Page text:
The best way that you can promote reading with your children is to read every single day starting as soon as possible. These 50 books are our favorite books for 2 year olds. It was tough to narrow it down to 50 and many of these authors like Eric Carle , Karen Katz , Byron Barton, and Sandra Boynton could have been listed many times over so check out all their titles. Is your favorite on the list? If not add the title in the comments and we’ll keep this list growing. Click through the links to see our original review!
- Planes by Byron Barton
- How Big Is a Pig? by Claire Beaton
- In the Town All Year ‘Round by Rotraut Susanne Berner
- Secret Seahorse by Stella Blackstone
- Doggies by Sandra Boynton
- Moo Baa La La La by Sandra Boynton
- Big Red Barn by Margaret Wise Brown
- Goodnight Moon by Margaret Wise Brown
- The Very Hungry Caterpillar by Eric Carle
- Peek-a-Zoo! by Marie Torres Cimarusti
- Hooray for Fish! by Lucy Cousins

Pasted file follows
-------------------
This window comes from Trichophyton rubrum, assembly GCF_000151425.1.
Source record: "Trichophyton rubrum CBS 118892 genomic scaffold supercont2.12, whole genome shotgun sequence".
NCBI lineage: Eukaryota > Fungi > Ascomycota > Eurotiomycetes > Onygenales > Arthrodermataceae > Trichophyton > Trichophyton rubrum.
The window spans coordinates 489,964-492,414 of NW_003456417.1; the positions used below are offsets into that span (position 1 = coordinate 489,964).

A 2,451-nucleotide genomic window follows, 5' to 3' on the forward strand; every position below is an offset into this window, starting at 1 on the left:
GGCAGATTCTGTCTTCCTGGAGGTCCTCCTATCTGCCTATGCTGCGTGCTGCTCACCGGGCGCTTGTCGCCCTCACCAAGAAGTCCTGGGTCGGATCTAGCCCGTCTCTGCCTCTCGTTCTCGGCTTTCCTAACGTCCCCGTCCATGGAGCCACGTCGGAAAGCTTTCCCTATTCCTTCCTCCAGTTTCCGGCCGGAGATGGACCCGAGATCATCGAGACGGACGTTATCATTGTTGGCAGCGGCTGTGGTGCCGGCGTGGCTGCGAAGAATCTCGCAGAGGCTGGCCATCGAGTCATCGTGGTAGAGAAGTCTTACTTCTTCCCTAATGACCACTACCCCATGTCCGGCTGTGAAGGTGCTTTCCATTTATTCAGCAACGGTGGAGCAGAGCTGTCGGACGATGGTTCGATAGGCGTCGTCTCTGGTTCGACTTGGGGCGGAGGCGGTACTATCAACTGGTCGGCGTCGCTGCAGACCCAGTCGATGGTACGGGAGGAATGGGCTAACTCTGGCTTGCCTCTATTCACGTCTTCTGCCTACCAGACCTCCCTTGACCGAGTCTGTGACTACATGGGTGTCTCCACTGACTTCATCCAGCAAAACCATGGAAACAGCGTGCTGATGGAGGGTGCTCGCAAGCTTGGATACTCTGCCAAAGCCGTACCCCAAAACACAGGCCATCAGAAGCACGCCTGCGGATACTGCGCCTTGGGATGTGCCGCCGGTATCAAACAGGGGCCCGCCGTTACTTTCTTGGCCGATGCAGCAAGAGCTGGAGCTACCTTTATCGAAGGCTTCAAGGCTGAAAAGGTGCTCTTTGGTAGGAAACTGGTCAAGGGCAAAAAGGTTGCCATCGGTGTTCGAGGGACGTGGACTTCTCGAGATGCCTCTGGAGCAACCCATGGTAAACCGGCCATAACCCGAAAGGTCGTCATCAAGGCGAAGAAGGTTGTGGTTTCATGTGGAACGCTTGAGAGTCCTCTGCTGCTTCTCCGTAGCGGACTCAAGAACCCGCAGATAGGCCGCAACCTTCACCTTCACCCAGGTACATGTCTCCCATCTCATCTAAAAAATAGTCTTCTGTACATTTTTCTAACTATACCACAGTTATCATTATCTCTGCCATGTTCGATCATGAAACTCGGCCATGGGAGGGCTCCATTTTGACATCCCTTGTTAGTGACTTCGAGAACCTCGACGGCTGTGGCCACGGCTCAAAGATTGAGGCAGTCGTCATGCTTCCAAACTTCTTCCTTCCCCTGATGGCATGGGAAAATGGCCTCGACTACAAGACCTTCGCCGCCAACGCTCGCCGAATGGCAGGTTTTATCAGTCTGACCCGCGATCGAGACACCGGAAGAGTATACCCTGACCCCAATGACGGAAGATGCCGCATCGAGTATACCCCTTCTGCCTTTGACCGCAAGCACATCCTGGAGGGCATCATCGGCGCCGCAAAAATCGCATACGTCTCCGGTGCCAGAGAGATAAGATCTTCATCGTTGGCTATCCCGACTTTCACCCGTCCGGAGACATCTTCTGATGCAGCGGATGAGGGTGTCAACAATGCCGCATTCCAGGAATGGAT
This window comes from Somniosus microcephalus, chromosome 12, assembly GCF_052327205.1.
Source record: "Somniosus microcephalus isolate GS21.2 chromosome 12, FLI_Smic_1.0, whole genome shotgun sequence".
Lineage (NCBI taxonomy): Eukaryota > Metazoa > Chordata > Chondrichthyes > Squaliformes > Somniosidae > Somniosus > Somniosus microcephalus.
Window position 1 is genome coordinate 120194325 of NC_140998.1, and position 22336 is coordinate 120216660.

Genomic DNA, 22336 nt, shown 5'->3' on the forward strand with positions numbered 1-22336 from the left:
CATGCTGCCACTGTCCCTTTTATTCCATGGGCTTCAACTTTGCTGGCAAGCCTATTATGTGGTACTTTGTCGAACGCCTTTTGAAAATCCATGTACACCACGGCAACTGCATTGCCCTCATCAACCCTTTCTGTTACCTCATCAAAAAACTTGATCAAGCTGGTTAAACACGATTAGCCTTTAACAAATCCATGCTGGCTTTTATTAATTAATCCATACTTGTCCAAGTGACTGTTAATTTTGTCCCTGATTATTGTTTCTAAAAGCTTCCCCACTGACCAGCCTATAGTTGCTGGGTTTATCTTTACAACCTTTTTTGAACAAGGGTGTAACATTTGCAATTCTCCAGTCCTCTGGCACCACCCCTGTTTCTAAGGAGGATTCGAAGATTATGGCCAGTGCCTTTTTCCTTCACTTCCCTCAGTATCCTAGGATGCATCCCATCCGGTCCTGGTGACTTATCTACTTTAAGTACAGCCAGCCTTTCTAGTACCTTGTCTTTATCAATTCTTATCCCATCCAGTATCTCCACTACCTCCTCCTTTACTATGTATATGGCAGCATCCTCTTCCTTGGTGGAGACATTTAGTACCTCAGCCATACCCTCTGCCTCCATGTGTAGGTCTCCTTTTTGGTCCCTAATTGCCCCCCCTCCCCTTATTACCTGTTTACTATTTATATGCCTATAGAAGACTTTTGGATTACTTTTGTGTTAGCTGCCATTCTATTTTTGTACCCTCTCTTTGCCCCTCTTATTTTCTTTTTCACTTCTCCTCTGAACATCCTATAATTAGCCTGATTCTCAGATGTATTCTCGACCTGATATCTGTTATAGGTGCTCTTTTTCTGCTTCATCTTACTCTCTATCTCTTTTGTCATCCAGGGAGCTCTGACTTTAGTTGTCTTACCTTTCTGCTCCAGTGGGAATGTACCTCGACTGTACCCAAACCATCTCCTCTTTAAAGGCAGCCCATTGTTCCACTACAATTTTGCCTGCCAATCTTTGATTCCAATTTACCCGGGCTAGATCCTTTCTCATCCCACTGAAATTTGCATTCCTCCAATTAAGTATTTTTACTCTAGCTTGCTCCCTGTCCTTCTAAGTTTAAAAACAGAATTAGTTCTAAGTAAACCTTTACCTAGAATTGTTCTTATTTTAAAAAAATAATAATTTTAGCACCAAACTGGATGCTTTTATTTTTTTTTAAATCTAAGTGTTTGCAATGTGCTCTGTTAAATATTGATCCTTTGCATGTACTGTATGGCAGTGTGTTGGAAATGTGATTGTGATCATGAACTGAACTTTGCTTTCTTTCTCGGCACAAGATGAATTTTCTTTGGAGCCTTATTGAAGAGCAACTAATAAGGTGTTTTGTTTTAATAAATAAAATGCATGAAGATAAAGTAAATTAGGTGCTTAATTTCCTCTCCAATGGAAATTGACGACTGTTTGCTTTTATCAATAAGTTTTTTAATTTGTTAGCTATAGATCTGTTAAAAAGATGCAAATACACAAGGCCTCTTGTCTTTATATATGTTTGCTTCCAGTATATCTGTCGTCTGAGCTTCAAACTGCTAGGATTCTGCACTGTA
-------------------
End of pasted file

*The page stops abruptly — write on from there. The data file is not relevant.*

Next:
- Ladybug Girl Dresses Up! by Jacky Davis
- Dog’s Colorful Day by Ema Dodd
- Eating the Alphabet: Fruits & Vegetables from A to Z by Lois Ehlert
- Alphabet Under Construction by Denise Fleming
- Corduroy by Don Freeman
- Babies by Gyo Fujikawa
- Tip Tip Dig Dig by Emma Garcia
- Is Your Mama a Llama? by Deborah Guarino
- Harold and the Purple Crayon by Crockett Johnson
- The Babies on the Bus by Karen Katz
- Hush, Little Alien by Daniel Kirk
- The Little Airplane by Lois Lenski
- It’s Mine by Leo Lionni
- Baby Says “Moo!”by JoAnn Early Macken
- Brown Bear, Brown Bear, What Do You See? by Bill Martin Jr.
- Chicka Chicka ABC by Bill Martin Jr. and John Archambault
- Dig Dig Digging by Margaret Mayo
- Everywhere Babies by Susan Meyers and Marla Frazee
- I Love Colors by Margaret Miller
- Mortimer by Robert Munsch
- The Paper Bag Princess by Robert Munsch
- The Family Book by Todd Parr
- Good Night, Gorilla by Peggy Rathmann